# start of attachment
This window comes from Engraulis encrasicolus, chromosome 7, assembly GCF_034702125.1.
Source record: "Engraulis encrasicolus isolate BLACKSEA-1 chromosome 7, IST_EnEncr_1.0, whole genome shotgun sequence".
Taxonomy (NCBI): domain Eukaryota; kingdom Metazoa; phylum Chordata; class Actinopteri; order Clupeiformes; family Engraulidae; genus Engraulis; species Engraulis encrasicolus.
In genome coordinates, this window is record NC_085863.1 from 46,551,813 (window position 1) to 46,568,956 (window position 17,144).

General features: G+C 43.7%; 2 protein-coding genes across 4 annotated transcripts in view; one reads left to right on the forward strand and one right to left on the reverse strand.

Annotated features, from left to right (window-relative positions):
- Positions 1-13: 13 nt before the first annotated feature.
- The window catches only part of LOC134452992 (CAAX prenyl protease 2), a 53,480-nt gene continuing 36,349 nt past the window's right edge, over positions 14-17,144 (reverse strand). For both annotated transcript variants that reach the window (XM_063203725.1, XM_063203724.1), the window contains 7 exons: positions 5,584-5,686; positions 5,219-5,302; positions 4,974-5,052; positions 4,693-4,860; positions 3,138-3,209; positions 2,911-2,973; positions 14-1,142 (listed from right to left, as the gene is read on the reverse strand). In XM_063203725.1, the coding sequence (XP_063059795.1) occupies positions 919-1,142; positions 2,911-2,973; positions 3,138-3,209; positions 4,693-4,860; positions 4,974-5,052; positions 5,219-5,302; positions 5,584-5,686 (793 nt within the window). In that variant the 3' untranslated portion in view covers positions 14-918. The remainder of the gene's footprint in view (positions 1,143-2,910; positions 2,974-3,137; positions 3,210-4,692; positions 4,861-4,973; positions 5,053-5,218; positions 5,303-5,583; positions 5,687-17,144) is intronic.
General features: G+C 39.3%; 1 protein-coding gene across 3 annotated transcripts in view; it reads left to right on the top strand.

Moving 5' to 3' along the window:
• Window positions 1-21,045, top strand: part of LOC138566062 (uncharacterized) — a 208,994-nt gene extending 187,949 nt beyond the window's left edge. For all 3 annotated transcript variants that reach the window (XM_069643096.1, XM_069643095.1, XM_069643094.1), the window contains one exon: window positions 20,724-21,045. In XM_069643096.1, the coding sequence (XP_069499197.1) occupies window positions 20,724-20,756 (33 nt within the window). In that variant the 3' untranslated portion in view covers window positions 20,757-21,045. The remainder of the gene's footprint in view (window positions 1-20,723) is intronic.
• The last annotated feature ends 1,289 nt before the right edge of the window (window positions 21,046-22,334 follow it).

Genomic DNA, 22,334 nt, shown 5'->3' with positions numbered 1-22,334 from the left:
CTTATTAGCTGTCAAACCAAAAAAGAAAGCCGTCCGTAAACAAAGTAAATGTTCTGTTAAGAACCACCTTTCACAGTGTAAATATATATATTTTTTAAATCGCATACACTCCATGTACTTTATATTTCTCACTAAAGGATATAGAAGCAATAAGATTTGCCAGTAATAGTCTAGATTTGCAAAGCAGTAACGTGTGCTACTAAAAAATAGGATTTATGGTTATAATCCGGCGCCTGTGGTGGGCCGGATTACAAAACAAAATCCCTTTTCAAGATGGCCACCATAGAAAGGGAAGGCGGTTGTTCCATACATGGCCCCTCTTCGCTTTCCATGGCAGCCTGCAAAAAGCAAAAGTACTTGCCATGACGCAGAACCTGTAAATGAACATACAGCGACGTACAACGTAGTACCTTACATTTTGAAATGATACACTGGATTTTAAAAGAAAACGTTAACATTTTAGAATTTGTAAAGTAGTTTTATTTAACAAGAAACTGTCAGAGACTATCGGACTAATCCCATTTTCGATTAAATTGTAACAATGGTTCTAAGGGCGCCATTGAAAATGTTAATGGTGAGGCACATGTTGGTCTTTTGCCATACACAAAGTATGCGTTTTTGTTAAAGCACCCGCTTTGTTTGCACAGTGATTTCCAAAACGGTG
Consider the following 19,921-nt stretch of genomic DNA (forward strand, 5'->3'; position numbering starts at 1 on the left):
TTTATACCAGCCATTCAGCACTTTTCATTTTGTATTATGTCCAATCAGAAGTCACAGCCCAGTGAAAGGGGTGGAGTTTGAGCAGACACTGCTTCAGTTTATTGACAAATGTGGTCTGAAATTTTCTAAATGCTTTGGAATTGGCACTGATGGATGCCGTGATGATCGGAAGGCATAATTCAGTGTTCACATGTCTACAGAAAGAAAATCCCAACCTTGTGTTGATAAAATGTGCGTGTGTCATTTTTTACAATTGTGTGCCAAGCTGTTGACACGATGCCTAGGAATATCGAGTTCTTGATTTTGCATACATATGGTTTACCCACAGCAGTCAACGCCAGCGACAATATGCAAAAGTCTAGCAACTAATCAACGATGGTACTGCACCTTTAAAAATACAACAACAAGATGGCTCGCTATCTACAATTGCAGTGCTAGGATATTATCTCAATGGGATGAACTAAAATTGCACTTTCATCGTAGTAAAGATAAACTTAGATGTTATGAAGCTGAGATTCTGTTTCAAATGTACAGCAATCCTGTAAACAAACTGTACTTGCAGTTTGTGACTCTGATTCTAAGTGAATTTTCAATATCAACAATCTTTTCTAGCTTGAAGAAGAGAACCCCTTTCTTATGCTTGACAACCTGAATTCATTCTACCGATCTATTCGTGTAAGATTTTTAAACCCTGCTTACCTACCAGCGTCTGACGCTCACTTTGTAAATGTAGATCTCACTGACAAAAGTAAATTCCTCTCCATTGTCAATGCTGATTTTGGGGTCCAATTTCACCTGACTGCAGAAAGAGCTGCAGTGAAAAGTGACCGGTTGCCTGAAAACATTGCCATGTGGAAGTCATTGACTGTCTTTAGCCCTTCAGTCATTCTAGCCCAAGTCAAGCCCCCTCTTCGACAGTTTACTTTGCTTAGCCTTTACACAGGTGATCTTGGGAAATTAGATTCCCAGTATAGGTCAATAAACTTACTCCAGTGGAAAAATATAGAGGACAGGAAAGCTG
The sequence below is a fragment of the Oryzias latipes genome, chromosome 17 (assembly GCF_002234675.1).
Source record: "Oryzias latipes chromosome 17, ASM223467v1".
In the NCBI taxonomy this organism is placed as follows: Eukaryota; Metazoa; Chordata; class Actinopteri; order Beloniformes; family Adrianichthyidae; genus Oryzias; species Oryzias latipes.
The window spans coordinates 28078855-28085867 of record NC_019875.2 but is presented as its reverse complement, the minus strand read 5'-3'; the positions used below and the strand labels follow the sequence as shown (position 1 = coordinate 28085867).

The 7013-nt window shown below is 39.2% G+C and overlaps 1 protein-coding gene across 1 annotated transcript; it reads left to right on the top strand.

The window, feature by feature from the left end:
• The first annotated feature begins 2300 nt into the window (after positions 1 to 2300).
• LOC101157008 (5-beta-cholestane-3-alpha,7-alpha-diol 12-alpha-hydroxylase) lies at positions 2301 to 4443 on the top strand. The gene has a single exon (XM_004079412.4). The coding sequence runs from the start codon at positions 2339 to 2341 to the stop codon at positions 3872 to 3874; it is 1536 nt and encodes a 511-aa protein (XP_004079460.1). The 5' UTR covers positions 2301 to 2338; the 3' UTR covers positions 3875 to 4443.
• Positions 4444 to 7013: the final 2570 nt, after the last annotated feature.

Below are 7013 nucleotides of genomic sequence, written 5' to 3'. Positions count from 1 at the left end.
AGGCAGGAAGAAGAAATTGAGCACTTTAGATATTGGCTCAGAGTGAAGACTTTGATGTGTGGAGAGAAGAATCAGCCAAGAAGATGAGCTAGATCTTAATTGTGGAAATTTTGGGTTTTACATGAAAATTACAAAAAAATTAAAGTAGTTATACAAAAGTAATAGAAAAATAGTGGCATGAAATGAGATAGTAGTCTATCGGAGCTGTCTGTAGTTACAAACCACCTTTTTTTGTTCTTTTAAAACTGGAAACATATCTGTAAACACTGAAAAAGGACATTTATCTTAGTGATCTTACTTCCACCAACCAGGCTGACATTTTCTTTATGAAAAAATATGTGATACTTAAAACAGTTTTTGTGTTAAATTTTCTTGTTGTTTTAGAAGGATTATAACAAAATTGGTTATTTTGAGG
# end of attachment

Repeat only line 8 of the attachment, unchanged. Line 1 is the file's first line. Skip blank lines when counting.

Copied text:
- The window catches only part of LOC134452992 (CAAX prenyl protease 2), a 53,480-nt gene continuing 36,349 nt past the window's right edge, over positions 14-17,144 (reverse strand). For both annotated transcript variants that reach the window (XM_063203725.1, XM_063203724.1), the window contains 7 exons: positions 5,584-5,686; positions 5,219-5,302; positions 4,974-5,052; positions 4,693-4,860; positions 3,138-3,209; positions 2,911-2,973; positions 14-1,142 (listed from right to left, as the gene is read on the reverse strand). In XM_063203725.1, the coding sequence (XP_063059795.1) occupies positions 919-1,142; positions 2,911-2,973; positions 3,138-3,209; positions 4,693-4,860; positions 4,974-5,052; positions 5,219-5,302; positions 5,584-5,686 (793 nt within the window). In that variant the 3' untranslated portion in view covers positions 14-918. The remainder of the gene's footprint in view (positions 1,143-2,910; positions 2,974-3,137; positions 3,210-4,692; positions 4,861-4,973; positions 5,053-5,218; positions 5,303-5,583; positions 5,687-17,144) is intronic.